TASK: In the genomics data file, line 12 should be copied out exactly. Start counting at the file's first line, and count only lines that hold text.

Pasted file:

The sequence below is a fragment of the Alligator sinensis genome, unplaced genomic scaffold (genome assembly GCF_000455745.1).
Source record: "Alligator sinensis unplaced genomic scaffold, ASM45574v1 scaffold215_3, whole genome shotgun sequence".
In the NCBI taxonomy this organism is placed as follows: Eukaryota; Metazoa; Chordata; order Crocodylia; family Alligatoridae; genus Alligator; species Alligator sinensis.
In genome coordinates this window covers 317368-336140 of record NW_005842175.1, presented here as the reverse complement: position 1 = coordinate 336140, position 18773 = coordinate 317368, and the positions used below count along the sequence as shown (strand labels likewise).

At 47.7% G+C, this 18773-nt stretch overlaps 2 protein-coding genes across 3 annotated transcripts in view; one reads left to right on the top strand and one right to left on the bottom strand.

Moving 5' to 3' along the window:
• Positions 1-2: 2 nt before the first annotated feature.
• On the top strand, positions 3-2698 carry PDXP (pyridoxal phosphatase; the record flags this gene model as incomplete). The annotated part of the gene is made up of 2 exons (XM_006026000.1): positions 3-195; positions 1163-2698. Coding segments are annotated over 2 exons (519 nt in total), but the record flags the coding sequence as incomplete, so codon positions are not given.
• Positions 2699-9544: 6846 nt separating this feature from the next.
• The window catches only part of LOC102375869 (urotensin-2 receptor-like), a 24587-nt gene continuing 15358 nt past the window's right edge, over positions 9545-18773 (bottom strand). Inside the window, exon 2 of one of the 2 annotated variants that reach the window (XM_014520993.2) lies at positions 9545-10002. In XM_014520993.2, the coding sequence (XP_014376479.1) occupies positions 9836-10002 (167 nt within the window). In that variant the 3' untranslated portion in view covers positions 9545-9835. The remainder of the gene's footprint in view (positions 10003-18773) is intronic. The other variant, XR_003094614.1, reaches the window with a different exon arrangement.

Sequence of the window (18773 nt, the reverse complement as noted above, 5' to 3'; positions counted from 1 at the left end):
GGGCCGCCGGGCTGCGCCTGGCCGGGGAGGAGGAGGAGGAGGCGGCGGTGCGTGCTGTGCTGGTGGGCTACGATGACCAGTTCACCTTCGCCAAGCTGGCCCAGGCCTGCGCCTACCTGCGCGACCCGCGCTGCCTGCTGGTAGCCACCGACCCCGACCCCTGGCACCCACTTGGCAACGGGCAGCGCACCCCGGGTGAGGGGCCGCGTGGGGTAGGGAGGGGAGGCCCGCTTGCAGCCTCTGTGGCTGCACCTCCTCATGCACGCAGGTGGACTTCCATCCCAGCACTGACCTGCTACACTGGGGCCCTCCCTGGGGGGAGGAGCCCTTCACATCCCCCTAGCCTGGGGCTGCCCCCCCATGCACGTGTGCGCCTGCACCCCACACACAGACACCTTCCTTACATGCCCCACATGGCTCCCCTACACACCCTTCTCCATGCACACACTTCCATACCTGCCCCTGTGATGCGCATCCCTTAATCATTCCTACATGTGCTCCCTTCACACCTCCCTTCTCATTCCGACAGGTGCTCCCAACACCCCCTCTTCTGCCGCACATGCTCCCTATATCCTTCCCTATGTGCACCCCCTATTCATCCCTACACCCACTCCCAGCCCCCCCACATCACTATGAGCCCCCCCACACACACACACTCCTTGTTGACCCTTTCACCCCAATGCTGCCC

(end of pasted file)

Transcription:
GGGCCGCCGGGCTGCGCCTGGCCGGGGAGGAGGAGGAGGAGGCGGCGGTGCGTGCTGTGCTGGTGGGCTACGATGACCAGTTCACCTTCGCCAAGCTGGCCCAGGCCTGCGCCTACCTGCGCGACCCGCGCTGCCTGCTGGTAGCCACCGACCCCGACCCCTGGCACCCACTTGGCAACGGGCAGCGCACCCCGGGTGAGGGGCCGCGTGGGGTAGGGAGGGGAGGCCCGCTTGCAGCCTCTGTGGCTGCACCTCCTCATGCACGCAGGTGGACTTCCATCCCAGCACTGACCTGCTACACTGGGGCCCTCCCTGGGGGGAGGAGCCCTTCACATCCCCCTAGCCTGGGGCTGCCCCCCCATGCACGTGTGCGCCTGCACCCCACACACAGACACCTTCCTTACATGCCCCACATGGCTCCCCTACACACCCTTCTCCATGCACACACTTCCATACCTGCCCCTGTGATGCGCATCCCTTAATCATTCCTACATGTGCTCCCTTCACACCTCCCTTCTCATTCCGACAGGTGCTCCCAACACCCCCTCTTCTGCCGCACATGCTCCCTATATCCTTCCCTATGTGCACCCCCTATTCATCCCTACACCCACTCCCAGCCCCCCCACATCACTATGAGCCCCCCCACACACACACACTCCTTGTTGACCCTTTCACCCCAATGCTGCCC